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USEM proposal passes

Published: April 7, 2006
Section: News


University faculty approved a new University Seminar (USEM) proposal at their Thursday faculty meeting that makes a revamped UWS mandatory for first-year students, “loosens” the restrictions on interdisciplinary USEMs, and changes the writing intensive university requirement to include an oral communication option.
The faculty approved the proposal presented by the University Curriculum Committee by a 73-0 vote. Because the vote received more than a two-thirds majority and was reviewed by a standing faculty committee, a second reading at the next faculty meeting is not required, according to the Faculty Handbook.

As written, the new proposal will go into effect in August of 2007.

The USEM proposal, which was obtained by The Hoot, calls for the dissolution of the Universitys USEM+W option, which allows students to take a one-hour writing lab and two writing-intensive course in addition to their USEM instead of taking an additional University Writing Seminar (UWS) and one writing-intensive course.

Furthermore, the proposal calls for the dramatic restructuring of the UWS process, which will now include four major assignments for a total of 25-30 pages in final drafts: a close reading, a lens essay, a research-based essay, and a position paper.

Professor Dawn Skorczewski (ENG) is responsible for developing the training program for future UWS instructors on the pedagogy of writing.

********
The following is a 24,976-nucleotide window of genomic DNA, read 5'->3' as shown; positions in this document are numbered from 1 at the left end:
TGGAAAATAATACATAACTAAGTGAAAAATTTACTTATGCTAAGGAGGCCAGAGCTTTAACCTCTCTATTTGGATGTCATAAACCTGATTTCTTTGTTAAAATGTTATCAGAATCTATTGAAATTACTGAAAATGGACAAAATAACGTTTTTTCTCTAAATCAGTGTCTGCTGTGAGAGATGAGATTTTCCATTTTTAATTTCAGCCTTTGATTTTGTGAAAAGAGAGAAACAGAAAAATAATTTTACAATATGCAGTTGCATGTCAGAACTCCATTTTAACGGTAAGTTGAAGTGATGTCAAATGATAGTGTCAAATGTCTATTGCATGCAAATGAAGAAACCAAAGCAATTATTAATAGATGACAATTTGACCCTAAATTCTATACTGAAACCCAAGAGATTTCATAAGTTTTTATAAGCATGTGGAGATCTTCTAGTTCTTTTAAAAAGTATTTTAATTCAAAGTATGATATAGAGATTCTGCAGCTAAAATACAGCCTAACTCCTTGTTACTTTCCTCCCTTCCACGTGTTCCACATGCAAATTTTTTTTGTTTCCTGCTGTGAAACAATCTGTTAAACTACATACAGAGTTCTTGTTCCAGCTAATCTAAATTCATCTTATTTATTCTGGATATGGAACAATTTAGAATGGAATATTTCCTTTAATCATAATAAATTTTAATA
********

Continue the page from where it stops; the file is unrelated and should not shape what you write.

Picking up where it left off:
When asked about what the lens essay would entail, Skorczewski said that a lens is a frame, as in, how does Flannery O'Connor's theory of the Moment of Grace help us to understand her story A Good Man is Hard to Find'? Or, how does Foucualt's Theory of the Panopticon relate to the schooling system in America, if it does? Or, how is Mary Louise Pratt's Theory of the Contact Zone related to the conflict in Richard Rodriguez's The Achievement of Desire'?

One aspect of the proposal touched upon a topic which has had many students concerned: whether or not USEMs would count as a general education requirement or as a major elective. While the first USEM proposal, written by Freeze, called for USEMs to be counted as departmental electives, the second proposal, written by Jaffe on the advice of both the UCC and departmental chairs, stated that USEMs could count [only] toward school distribution (Creative Arts, Humanities, Science, or Social Science) or other general education requirements (Writing Intensive, Quantitative Reasoning, Nonwestern and Comparative Studies, or the new Oral Communication), if submitted to and approved by the appropriate School Councils and oversight committees. UWS classes, however, would not count toward any requirements other than the university writing requirements.

There will still be composition for those students who need it, added UCC member and Deputy Director of Academic Affairs Carol Ortenberg 06.

The proposal also stated that it would alter the registration method of the USEM and UWS classes, now allowing students to indicate up to five ranked choices (5 USEMs/ 5 UWSs).

Following that, according to the proposal, an optimization process will be run to balance demand and give students the highest ranked choice that we can prior to their enrolling in other classes.